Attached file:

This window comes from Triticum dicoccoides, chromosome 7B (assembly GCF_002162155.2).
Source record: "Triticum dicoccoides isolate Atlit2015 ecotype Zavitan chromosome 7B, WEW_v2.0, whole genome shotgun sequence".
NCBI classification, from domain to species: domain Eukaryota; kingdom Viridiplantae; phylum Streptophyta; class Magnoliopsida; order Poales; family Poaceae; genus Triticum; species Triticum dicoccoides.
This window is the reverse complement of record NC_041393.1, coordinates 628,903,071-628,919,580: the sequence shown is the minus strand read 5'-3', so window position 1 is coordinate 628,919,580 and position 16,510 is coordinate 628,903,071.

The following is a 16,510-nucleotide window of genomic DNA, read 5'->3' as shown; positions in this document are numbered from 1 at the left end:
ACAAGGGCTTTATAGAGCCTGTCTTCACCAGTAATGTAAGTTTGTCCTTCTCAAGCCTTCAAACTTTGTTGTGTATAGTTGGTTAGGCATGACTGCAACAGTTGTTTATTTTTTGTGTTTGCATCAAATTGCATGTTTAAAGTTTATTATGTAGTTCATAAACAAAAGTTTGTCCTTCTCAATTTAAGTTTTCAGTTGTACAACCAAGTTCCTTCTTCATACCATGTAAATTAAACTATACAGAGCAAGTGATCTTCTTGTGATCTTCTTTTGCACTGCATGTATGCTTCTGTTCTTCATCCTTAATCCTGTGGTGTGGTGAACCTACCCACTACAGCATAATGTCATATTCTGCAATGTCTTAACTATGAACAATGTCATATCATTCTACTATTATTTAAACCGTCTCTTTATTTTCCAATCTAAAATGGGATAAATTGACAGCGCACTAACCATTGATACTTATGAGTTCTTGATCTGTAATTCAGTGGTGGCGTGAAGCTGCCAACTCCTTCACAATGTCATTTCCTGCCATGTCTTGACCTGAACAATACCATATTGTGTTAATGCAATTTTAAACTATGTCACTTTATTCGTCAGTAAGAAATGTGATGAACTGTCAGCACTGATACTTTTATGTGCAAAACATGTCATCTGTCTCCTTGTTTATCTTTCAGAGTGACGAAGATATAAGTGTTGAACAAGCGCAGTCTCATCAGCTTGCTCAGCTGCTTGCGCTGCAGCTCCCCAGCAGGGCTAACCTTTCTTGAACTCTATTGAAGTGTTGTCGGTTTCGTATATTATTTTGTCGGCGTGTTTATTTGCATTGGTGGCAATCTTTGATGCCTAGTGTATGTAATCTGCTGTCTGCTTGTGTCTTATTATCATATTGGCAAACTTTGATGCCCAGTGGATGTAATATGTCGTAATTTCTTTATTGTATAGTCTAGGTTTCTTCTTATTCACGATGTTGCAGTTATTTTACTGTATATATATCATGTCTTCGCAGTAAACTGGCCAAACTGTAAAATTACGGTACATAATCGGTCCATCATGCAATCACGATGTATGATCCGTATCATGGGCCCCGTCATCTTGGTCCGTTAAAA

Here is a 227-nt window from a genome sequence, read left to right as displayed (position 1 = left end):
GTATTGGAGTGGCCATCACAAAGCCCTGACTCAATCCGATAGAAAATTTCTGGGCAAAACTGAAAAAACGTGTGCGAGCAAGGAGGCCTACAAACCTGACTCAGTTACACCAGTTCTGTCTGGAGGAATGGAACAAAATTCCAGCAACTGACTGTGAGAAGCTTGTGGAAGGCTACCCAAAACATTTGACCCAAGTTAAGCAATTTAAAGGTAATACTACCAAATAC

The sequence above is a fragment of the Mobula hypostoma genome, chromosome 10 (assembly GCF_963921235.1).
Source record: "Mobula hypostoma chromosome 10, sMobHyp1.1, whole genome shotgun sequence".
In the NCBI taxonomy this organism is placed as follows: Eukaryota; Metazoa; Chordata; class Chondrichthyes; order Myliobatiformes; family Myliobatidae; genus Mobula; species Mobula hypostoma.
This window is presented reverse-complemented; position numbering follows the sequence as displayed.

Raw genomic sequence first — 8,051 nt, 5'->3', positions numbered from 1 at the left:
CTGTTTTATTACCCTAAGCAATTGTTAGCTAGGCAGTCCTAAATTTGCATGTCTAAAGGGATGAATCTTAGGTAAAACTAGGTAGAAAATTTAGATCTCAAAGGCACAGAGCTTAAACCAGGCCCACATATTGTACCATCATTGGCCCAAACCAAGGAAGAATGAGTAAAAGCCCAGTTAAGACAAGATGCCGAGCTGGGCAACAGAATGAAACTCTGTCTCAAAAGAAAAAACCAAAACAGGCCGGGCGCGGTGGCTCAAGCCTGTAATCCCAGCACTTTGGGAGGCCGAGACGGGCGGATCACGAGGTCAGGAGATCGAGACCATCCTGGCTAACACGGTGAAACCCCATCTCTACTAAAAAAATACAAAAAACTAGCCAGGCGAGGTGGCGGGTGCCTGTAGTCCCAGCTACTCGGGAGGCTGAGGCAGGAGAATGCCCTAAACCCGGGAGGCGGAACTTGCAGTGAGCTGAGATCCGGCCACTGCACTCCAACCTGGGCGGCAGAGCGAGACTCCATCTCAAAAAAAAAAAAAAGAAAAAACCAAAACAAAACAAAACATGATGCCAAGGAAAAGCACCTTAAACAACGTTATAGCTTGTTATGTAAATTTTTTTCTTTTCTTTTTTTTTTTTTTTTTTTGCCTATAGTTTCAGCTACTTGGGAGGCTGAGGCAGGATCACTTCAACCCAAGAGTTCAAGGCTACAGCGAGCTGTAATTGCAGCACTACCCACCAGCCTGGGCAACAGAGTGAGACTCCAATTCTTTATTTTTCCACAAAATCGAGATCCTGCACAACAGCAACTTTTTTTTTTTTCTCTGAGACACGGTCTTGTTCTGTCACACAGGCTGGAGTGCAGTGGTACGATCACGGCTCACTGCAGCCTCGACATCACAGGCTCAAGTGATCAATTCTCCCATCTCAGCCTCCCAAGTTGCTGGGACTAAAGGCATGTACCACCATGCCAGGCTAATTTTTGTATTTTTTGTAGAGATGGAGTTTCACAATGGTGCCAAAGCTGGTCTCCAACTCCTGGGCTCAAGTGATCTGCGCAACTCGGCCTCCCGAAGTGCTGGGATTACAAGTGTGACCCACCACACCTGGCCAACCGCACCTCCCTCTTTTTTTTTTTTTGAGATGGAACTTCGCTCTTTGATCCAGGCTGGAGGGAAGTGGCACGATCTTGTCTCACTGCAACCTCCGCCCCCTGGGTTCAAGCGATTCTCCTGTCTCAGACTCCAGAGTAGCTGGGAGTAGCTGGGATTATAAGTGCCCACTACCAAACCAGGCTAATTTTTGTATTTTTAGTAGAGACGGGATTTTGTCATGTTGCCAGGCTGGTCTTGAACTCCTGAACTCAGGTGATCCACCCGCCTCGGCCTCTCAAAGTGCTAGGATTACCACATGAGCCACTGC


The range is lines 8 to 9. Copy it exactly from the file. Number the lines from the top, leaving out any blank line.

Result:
GTATTGGAGTGGCCATCACAAAGCCCTGACTCAATCCGATAGAAAATTTCTGGGCAAAACTGAAAAAACGTGTGCGAGCAAGGAGGCCTACAAACCTGACTCAGTTACACCAGTTCTGTCTGGAGGAATGGAACAAAATTCCAGCAACTGACTGTGAGAAGCTTGTGGAAGGCTACCCAAAACATTTGACCCAAGTTAAGCAATTTAAAGGTAATACTACCAAATAC

The sequence above is a fragment of the Mobula hypostoma genome, chromosome 10 (assembly GCF_963921235.1).